Writing Conferences - Most conferences, in addition to providing great access to professionals in the industry, also run workshops on a number of specified topics. Start with a writing group that speaks to your project or genre, such as SCBWI, or , or go to a general writers resource like Poet and Writers Magazine conference search engine.
Critique Groups - I saved this one for last because in my opinion, a good critique group is tough to find. You need to find authors that will challenge you and are there to better their writing. Be savvy when shopping for one and don't settle for a group unless you feel that you are gaining as much from reading the works of the other members as the notes that you receive on your own manuscript. Otherwise often a beta reader can provide the same without as much of a time commitment.
The long and the short is that there are opportunities for every price and time range, as long as you're willing to jump in and find them.
Creativity Doesn't Have to Cost
1) Stop pulling the writing all-nighters. Sure, you might race through ten pages but you will be physically zapped the next day and it will cost you in productivity down the road. And along those lines, treat your writing like the awesome partner it is, not a midnight affair. Write in a cafe, schedule it on your calendar, treat it with respect. Your body and craft will thank you.
2) Get up! Even if you're having the best writing jag ever, stand up and stretch or do jumping jacks. I've never been one to manage the standing desk (I'm too wedded to a dog tucked under one arm and a pillow under the other when I get cozy to write) but if I sit for too long my body feels sluggish and it translates to my writing. If you're too enraptured in your work to remember, set a timer on your computer or phone. For me, every thirty minutes of awesomeness requires five minutes of movement to keep the creative juices and blood flowing.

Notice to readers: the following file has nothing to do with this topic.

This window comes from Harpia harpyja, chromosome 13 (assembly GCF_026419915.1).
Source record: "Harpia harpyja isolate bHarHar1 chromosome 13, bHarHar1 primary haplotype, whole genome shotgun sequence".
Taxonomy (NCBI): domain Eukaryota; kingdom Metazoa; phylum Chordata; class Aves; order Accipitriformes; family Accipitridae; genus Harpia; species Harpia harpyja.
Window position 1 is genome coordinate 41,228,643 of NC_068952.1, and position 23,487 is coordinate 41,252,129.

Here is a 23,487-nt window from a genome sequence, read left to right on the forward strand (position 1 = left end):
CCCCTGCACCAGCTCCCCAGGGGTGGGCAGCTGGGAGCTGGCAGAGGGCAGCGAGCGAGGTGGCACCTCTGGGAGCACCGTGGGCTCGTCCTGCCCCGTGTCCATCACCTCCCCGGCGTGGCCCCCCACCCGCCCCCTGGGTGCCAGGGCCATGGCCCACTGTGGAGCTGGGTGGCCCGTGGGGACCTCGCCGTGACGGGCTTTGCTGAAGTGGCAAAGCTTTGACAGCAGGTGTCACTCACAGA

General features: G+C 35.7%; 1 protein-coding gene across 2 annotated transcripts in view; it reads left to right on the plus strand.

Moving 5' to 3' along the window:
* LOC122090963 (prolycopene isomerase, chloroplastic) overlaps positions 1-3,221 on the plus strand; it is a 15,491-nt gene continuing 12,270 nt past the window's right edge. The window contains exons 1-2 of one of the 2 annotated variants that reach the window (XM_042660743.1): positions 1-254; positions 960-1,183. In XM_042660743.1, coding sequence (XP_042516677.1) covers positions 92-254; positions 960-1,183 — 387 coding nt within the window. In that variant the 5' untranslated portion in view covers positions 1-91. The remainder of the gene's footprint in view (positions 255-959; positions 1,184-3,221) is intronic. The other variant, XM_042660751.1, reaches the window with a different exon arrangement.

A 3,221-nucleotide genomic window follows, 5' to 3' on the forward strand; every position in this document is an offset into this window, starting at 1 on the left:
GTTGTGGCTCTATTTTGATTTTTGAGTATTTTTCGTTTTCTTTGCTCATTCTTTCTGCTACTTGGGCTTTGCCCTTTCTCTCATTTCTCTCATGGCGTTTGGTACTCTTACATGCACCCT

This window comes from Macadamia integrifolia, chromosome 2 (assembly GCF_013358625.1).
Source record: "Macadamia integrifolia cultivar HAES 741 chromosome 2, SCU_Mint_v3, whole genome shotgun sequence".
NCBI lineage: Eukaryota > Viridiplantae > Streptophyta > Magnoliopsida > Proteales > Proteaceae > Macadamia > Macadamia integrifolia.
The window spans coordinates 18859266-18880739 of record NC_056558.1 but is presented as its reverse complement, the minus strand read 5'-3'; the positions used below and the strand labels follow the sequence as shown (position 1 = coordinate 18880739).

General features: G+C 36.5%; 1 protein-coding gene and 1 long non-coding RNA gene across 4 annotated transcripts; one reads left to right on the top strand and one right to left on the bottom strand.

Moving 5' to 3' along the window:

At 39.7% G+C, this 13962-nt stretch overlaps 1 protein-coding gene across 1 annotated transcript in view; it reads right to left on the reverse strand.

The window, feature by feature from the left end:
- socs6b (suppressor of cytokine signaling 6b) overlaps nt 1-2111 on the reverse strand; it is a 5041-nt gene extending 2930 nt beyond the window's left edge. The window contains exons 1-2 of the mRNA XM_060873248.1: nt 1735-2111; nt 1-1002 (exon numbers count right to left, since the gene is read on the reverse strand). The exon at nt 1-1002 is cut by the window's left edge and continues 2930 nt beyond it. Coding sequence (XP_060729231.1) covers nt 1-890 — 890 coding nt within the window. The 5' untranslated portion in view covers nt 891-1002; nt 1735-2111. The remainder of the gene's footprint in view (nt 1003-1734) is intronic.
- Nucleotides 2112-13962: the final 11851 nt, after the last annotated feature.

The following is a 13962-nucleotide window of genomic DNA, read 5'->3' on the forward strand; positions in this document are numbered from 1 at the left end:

3) Stop being jealous. Other writers' paths will never be your path no matter how hard you try. And a friend or peer publishing does not diminish your possibilities or take anything away from you. I've seen so many writers stalk successful folks for the wrong reasons. (Stalk them for the right ones!) Find inspiration and take their successes as a universal 'You can do it!' poster floating in the air. And if you just can't shed the green, stay off of social media. It will derail you from your best writing by setting an invisible standard you can't measure up to.
4) Don't binge eat while you write. (I'm not judging. Your general eating habits are your personal business.) But too much sugar or caffeine will provide you a lovely bump of productivity followed by a sluggish food hangover. Take it slow and sip a fantastic drink or carefully nibble away at one treat.
5) Love yourself a little more when you write. Writing is grueling and conjures the inner critic from the first word you put on the page. It is easy to feel not good enough when you write, to compare yourself to others, and even to let hesitance on the page translate to wondering about life choices. Why aren't you a famous writer by now? Why isn't this story taking off? Why did you have Taco Bell for breakfast? At any rate, you were wonderful when you sat down to work, and you're just as wonderful when you shut the laptop.